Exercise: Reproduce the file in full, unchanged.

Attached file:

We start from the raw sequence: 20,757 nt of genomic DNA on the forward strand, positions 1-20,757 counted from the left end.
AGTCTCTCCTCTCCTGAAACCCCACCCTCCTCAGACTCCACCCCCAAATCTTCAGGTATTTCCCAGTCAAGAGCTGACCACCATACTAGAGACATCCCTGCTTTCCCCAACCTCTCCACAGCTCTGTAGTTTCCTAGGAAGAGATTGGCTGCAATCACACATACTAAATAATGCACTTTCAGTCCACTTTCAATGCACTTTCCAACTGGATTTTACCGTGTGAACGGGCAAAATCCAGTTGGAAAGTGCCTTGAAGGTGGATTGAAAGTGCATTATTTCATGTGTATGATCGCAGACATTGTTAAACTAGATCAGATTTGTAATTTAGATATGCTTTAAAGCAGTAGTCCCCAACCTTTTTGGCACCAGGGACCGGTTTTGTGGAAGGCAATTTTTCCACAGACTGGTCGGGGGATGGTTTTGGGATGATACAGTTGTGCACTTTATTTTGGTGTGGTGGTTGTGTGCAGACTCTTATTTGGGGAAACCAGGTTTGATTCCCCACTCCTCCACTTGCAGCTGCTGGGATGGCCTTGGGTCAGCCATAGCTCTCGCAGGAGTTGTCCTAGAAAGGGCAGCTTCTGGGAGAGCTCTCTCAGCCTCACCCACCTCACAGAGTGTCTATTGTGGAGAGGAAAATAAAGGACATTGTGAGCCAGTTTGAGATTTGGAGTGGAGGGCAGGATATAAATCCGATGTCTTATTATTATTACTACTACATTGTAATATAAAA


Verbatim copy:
We start from the raw sequence: 20,757 nt of genomic DNA on the forward strand, positions 1-20,757 counted from the left end.
AGTCTCTCCTCTCCTGAAACCCCACCCTCCTCAGACTCCACCCCCAAATCTTCAGGTATTTCCCAGTCAAGAGCTGACCACCATACTAGAGACATCCCTGCTTTCCCCAACCTCTCCACAGCTCTGTAGTTTCCTAGGAAGAGATTGGCTGCAATCACACATACTAAATAATGCACTTTCAGTCCACTTTCAATGCACTTTCCAACTGGATTTTACCGTGTGAACGGGCAAAATCCAGTTGGAAAGTGCCTTGAAGGTGGATTGAAAGTGCATTATTTCATGTGTATGATCGCAGACATTGTTAAACTAGATCAGATTTGTAATTTAGATATGCTTTAAAGCAGTAGTCCCCAACCTTTTTGGCACCAGGGACCGGTTTTGTGGAAGGCAATTTTTCCACAGACTGGTCGGGGGATGGTTTTGGGATGATACAGTTGTGCACTTTATTTTGGTGTGGTGGTTGTGTGCAGACTCTTATTTGGGGAAACCAGGTTTGATTCCCCACTCCTCCACTTGCAGCTGCTGGGATGGCCTTGGGTCAGCCATAGCTCTCGCAGGAGTTGTCCTAGAAAGGGCAGCTTCTGGGAGAGCTCTCTCAGCCTCACCCACCTCACAGAGTGTCTATTGTGGAGAGGAAAATAAAGGACATTGTGAGCCAGTTTGAGATTTGGAGTGGAGGGCAGGATATAAATCCGATGTCTTATTATTATTACTACTACATTGTAATATAAAA